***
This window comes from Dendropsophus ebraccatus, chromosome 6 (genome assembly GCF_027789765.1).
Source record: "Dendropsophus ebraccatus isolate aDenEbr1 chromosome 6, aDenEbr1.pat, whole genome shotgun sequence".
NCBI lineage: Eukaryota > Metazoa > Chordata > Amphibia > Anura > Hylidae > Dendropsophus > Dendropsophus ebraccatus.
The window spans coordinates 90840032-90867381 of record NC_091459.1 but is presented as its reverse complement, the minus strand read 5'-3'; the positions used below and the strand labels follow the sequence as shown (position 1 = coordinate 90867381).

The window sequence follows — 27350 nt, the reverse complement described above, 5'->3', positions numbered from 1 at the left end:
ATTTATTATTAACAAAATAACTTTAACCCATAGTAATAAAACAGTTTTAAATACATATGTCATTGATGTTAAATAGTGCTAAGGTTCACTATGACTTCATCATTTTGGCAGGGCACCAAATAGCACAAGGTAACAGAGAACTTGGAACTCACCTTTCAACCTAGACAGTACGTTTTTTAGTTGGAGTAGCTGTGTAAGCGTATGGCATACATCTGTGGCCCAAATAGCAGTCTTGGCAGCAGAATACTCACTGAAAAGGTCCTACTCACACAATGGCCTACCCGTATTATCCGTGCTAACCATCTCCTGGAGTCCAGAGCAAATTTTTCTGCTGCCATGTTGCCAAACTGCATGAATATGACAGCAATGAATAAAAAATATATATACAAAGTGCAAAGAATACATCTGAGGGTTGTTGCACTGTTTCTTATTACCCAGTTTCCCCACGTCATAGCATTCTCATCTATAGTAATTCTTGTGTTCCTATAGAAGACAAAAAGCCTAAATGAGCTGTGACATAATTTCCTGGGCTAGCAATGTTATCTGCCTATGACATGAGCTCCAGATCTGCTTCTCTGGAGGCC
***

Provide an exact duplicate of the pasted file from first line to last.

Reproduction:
This window comes from Dendropsophus ebraccatus, chromosome 6 (genome assembly GCF_027789765.1).
Source record: "Dendropsophus ebraccatus isolate aDenEbr1 chromosome 6, aDenEbr1.pat, whole genome shotgun sequence".
NCBI lineage: Eukaryota > Metazoa > Chordata > Amphibia > Anura > Hylidae > Dendropsophus > Dendropsophus ebraccatus.
The window spans coordinates 90840032-90867381 of record NC_091459.1 but is presented as its reverse complement, the minus strand read 5'-3'; the positions used below and the strand labels follow the sequence as shown (position 1 = coordinate 90867381).

The window sequence follows — 27350 nt, the reverse complement described above, 5'->3', positions numbered from 1 at the left end:
ATTTATTATTAACAAAATAACTTTAACCCATAGTAATAAAACAGTTTTAAATACATATGTCATTGATGTTAAATAGTGCTAAGGTTCACTATGACTTCATCATTTTGGCAGGGCACCAAATAGCACAAGGTAACAGAGAACTTGGAACTCACCTTTCAACCTAGACAGTACGTTTTTTAGTTGGAGTAGCTGTGTAAGCGTATGGCATACATCTGTGGCCCAAATAGCAGTCTTGGCAGCAGAATACTCACTGAAAAGGTCCTACTCACACAATGGCCTACCCGTATTATCCGTGCTAACCATCTCCTGGAGTCCAGAGCAAATTTTTCTGCTGCCATGTTGCCAAACTGCATGAATATGACAGCAATGAATAAAAAATATATATACAAAGTGCAAAGAATACATCTGAGGGTTGTTGCACTGTTTCTTATTACCCAGTTTCCCCACGTCATAGCATTCTCATCTATAGTAATTCTTGTGTTCCTATAGAAGACAAAAAGCCTAAATGAGCTGTGACATAATTTCCTGGGCTAGCAATGTTATCTGCCTATGACATGAGCTCCAGATCTGCTTCTCTGGAGGCC